Their cry for deliverance was not a cry of repentance. They didn’t make things right. They didn’t confess their sin. They didn’t throw out their idols. They didn’t turn to God in faithful obedience. None of those things.
And yet, God delivered them still.
God’s mercy does not wait for us to get our act together.
But God showed his great love for us by sending Christ to die for us while we were still sinners. Romans 5:8
Aren’t you thankful.
Re:Verse passage – Judges 2:11-20, 3:5-11 (day six)
Judges is the preamble to 1 Samuel. It is there that God tells the last judge, Samuel, that the people hadn’t rejected him in their demand for a king, but God himself.
That’s it central message after all: the people rejected God as their king over and over again. Every test was another opportunity to declare God as king. Every test was another act of mercy. And they failed.
But God didn’t.
Each time they would fall deeper, his mercy would reach deeper still.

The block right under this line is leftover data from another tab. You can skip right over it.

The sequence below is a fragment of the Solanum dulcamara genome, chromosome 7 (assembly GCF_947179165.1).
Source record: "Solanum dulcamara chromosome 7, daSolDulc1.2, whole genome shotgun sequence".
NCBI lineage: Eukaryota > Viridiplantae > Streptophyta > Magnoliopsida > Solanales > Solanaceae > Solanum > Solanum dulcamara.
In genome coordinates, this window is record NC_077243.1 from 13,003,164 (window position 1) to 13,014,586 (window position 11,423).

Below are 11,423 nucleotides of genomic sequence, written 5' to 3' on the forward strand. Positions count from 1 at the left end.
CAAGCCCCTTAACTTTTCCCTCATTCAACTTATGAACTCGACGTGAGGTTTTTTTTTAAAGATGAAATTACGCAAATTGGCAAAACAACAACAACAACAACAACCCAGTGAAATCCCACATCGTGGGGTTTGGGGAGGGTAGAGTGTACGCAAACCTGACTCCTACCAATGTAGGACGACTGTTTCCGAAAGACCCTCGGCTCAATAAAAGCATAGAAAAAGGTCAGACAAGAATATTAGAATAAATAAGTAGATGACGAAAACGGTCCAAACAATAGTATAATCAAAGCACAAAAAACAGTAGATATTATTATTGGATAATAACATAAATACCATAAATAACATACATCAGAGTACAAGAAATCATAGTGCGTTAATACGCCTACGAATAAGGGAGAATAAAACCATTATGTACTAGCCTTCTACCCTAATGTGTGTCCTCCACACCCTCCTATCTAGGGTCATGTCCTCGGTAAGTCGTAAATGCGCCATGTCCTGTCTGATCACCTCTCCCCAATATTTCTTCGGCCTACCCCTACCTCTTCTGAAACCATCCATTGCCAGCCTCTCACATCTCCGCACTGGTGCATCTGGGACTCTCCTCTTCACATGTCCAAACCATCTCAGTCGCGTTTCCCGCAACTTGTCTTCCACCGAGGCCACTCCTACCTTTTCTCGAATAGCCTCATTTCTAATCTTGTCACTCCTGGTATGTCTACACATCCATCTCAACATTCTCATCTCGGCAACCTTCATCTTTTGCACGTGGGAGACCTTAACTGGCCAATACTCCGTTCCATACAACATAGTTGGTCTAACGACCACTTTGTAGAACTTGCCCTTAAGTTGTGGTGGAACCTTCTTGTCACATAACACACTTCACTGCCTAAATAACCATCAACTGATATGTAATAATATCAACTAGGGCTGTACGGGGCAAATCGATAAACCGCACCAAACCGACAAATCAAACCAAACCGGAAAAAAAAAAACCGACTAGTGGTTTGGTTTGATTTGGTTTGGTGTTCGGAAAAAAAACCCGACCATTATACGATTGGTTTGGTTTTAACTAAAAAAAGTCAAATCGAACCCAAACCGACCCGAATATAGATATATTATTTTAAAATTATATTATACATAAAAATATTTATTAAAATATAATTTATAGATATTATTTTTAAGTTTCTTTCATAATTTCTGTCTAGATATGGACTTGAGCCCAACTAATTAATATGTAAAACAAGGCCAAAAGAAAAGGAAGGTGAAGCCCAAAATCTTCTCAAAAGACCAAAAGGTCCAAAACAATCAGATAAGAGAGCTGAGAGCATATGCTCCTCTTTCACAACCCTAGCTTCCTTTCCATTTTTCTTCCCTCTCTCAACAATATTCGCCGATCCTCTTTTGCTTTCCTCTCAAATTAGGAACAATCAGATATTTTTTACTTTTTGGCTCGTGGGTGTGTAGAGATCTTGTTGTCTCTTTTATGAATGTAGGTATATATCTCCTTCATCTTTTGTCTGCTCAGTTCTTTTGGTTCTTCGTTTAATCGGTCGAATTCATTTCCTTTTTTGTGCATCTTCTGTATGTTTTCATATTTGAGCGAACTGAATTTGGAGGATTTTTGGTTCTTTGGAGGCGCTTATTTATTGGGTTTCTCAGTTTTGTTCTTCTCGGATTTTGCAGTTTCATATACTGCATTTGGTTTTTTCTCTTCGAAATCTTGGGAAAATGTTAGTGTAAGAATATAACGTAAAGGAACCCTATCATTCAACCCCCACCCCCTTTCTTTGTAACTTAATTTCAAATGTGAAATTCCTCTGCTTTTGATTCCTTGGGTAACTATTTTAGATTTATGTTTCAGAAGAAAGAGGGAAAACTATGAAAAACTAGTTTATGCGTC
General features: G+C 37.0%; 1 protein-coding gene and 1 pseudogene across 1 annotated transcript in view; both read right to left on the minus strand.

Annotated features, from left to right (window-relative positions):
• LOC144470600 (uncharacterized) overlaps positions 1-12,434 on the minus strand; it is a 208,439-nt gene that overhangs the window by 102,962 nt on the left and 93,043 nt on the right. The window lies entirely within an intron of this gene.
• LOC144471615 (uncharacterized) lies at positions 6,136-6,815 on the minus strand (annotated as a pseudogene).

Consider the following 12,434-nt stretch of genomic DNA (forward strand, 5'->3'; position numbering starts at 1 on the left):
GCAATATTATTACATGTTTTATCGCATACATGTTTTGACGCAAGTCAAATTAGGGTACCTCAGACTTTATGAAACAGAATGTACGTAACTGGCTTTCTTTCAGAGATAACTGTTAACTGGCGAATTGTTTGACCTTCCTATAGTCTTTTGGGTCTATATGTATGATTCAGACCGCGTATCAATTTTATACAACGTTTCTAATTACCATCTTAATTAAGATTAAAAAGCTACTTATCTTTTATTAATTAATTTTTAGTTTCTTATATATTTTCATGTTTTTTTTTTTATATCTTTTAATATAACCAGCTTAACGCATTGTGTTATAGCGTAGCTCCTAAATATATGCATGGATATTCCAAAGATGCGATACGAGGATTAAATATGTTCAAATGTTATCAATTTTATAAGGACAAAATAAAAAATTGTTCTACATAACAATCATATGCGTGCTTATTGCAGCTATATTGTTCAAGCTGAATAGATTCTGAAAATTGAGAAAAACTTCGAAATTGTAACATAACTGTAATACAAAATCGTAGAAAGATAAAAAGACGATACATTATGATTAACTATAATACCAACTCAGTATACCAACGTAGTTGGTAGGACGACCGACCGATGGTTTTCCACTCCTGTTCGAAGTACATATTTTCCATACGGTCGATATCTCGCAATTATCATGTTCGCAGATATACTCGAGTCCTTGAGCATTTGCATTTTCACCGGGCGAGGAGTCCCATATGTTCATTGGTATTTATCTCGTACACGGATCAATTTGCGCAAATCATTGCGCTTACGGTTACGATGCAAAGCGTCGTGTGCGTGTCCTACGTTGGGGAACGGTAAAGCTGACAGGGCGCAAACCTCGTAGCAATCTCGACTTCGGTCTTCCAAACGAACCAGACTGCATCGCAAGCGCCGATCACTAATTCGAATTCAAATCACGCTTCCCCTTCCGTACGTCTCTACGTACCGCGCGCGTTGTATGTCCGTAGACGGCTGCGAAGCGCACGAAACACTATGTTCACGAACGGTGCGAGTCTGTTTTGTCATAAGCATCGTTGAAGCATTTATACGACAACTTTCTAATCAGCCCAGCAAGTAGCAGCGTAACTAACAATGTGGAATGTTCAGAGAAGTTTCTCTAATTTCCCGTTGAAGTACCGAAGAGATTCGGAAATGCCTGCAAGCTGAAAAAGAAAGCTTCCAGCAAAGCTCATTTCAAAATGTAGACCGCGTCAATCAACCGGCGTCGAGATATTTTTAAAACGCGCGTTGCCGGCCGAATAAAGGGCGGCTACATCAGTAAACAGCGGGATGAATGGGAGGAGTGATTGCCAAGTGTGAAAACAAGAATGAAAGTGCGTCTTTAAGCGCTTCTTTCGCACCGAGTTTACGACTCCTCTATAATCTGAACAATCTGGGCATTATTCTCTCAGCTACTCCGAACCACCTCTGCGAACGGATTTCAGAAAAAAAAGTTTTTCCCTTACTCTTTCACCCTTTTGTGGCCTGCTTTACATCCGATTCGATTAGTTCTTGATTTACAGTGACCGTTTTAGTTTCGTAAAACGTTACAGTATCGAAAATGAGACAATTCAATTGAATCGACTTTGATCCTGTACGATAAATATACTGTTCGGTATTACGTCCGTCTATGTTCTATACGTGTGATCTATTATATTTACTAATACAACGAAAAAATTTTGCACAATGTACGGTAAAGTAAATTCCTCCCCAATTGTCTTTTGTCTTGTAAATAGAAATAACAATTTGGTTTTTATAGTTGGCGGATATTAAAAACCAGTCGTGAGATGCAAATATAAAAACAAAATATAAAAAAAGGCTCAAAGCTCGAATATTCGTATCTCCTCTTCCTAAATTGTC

He is the King of mercy.
Re:Verse passage – Judges 1:1-2, 8-13, 20 (day six)
I don’t imagine any of the tribes were defiant, at least not in the beginning. They didn’t set out to disobey God outright. Likely, it was a gradual decline; subtle diversions, cut corners, postponements (“I’ll get serious about that later.”) Like petty crime, no one would really notice (or even care), unless they were really looking.
Even the smallest diversions can descend into the deepest chasms, the kind that even when you look back you can’t see where you started from or where you are going.
In their wildest imaginations, they never dreamed they would forget God, and fall in love with gods of their own making, but they did.